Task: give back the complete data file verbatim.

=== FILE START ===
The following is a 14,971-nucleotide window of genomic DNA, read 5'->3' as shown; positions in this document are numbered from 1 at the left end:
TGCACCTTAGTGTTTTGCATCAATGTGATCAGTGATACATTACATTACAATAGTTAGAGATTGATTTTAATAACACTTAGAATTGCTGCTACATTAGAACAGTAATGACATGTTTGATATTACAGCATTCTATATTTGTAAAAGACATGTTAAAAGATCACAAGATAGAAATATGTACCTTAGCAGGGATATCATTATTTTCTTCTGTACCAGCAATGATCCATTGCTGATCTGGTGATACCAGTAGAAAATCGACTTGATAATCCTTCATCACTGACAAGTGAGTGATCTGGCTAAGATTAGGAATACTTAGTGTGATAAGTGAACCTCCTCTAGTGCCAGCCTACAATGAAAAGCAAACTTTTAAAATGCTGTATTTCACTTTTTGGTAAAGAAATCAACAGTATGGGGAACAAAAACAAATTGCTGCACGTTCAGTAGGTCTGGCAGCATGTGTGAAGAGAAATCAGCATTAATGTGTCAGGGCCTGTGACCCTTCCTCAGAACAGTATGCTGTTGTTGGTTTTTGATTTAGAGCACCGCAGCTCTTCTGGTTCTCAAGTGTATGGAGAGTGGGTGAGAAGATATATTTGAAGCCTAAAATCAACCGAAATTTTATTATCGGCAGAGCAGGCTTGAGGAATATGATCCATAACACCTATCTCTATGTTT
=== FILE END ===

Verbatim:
The following is a 14,971-nucleotide window of genomic DNA, read 5'->3' as shown; positions in this document are numbered from 1 at the left end:
TGCACCTTAGTGTTTTGCATCAATGTGATCAGTGATACATTACATTACAATAGTTAGAGATTGATTTTAATAACACTTAGAATTGCTGCTACATTAGAACAGTAATGACATGTTTGATATTACAGCATTCTATATTTGTAAAAGACATGTTAAAAGATCACAAGATAGAAATATGTACCTTAGCAGGGATATCATTATTTTCTTCTGTACCAGCAATGATCCATTGCTGATCTGGTGATACCAGTAGAAAATCGACTTGATAATCCTTCATCACTGACAAGTGAGTGATCTGGCTAAGATTAGGAATACTTAGTGTGATAAGTGAACCTCCTCTAGTGCCAGCCTACAATGAAAAGCAAACTTTTAAAATGCTGTATTTCACTTTTTGGTAAAGAAATCAACAGTATGGGGAACAAAAACAAATTGCTGCACGTTCAGTAGGTCTGGCAGCATGTGTGAAGAGAAATCAGCATTAATGTGTCAGGGCCTGTGACCCTTCCTCAGAACAGTATGCTGTTGTTGGTTTTTGATTTAGAGCACCGCAGCTCTTCTGGTTCTCAAGTGTATGGAGAGTGGGTGAGAAGATATATTTGAAGCCTAAAATCAACCGAAATTTTATTATCGGCAGAGCAGGCTTGAGGAATATGATCCATAACACCTATCTCTATGTTT